Lovell: Take several, take several of 'em! Here, give it to me!
Anders: Wait a minute, just let me get the right setting here now, just calm down.
Lovell: Take -
Anders: Calm down, Lovell!
Lovell: Well, I got it right - aw, that's a beautiful shot…Two-fifty at f/11.
Anders took three pictures that day and commented, "We came all this way to explore the moon, and the most important thing is that we discovered the Earth."
- 5198 VOTES
Child Laborer Sadie Pfeifer Married At 17 And Succumbed To A Stroke At 51
American photographer Lewis Hine, working for the National Child Labor Committee, took numerous photos of children in unsafe or grueling conditions during the early years of the 20th century. He frequently had to work undercover, which helped turn public opinion against exploitation of children, and his work led to new child labor legislation.
One of his most famous subjects was Sadie Pfeifer, whom he photographed in 1908 at a cotton mill in Lancaster, SC. She did not attend school beyond the second grade, got married at 17 and had one child. In the 1920s and '30s, Pfeifer continued to work in cotton mills. She passed of a cerebral hemorrhage in 1950, at the age of 51.
In an interview decades later, her grandniece Vicki Pilkey related what family information had come down to her about her great-aunt. She said that, according to her father, Pfeifer "talked real slow and moved real slow." Asked about Pfeifer's early passing, Pilkey replied, "She worked all her life in the cotton mills, and that will age you."
- 6196 VOTES
The 'Migrant Mother' Was Identified In The 1970s And Complained She Couldn't 'Get A Penny' From The Photo
Dorothea Lange was documenting migrant farmworkers for the federal government's Resettlement Administration when she took this striking 1936 photo of a migrant woman and her two young children. As Lange recalled:
I saw and approached the hungry and desperate mother, as if drawn by a magnet. I do not remember how I explained my presence or my camera to her, but I do remember she asked me no questions. I made five exposures, working closer and closer from the same direction. I did not ask her name or her history. She told me her age, that she was 32.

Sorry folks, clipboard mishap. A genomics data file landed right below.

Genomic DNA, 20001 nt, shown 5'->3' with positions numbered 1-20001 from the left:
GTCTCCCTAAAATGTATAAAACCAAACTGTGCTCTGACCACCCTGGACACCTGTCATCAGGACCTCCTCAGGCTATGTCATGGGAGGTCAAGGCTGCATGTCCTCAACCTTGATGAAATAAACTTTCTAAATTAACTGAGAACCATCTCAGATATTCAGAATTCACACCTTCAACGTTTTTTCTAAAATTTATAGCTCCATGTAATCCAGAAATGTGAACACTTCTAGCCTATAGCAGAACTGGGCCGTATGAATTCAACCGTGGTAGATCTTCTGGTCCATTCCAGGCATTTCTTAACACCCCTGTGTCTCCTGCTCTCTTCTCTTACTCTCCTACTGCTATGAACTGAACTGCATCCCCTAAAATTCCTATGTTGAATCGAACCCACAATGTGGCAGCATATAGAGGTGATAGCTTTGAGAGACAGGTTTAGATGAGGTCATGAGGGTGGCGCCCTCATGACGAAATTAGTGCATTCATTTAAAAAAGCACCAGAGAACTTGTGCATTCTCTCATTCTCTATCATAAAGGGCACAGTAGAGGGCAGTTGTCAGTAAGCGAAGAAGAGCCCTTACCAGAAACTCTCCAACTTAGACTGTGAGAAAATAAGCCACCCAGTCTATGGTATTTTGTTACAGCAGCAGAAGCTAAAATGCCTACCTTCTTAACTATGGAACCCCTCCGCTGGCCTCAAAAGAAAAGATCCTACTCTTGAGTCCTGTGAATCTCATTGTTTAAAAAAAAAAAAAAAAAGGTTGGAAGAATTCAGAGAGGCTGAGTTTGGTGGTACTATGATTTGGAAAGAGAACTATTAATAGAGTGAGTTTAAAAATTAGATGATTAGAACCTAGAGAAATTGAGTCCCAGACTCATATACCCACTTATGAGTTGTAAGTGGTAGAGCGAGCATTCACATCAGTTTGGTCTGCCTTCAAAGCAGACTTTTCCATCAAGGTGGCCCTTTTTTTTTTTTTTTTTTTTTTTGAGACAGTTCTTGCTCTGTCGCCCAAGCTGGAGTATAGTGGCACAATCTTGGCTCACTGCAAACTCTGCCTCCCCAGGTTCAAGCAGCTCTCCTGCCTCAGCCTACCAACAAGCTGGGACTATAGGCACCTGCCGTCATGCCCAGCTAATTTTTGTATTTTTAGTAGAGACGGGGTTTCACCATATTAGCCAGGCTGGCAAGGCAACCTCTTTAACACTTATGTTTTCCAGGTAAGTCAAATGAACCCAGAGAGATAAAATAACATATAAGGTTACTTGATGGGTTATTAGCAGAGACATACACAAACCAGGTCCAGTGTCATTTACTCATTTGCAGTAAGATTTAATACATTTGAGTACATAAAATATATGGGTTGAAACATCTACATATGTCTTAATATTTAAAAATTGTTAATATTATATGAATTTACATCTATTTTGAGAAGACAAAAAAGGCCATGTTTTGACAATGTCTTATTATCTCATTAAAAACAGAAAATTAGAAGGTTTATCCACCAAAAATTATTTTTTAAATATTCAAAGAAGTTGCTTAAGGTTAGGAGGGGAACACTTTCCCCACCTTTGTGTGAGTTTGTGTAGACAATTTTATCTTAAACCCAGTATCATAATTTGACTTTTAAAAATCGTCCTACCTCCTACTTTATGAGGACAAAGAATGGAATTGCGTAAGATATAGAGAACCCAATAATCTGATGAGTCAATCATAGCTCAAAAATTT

Her face creased by premature lines, the woman seemed far older than her years; the photo became one of the indelible images of the Great Depression.
The identity of the "migrant mother" went unknown for decades, until, in 1978, she herself wrote a letter to The Modesto Bee. Her name was Florence Owens Thompson. A full-blooded Cherokee, Thompson had supported her six children by picking cotton after the passing of her husband. She would have two more children by another man by the time Lange photographed her. She married George Thompson, a hospital administrator, after WWII and settled in Modesto, CA.
Thompson's letter was picked up in an AP story titled "Woman Fighting Mad Over Famous Depression Photo." In it, Thompson complained, "I wish she hadn’t taken my picture. I can’t get a penny out of it. She didn’t ask my name. She said she wouldn’t sell the pictures. She said she’d send me a copy. She never did."
In 1983, when 79-year-old Thompson was suffering from cancer, her son Troy Owens told her story to the San Jose Mercury News. When the public learned of her plight, $35,000 in donations poured in to help her with medical expenses.
In spite of the aid, Thompson perished that September. Still, her family was touched by the outpouring of support they had received. Owens recalled:
None of us ever really understood how deeply Mama’s photo affected people. I guess we had only looked at it from our perspective. For Mama and us, the photo had always been a bit of curse. After all those letters came in, I think it gave us a sense of pride.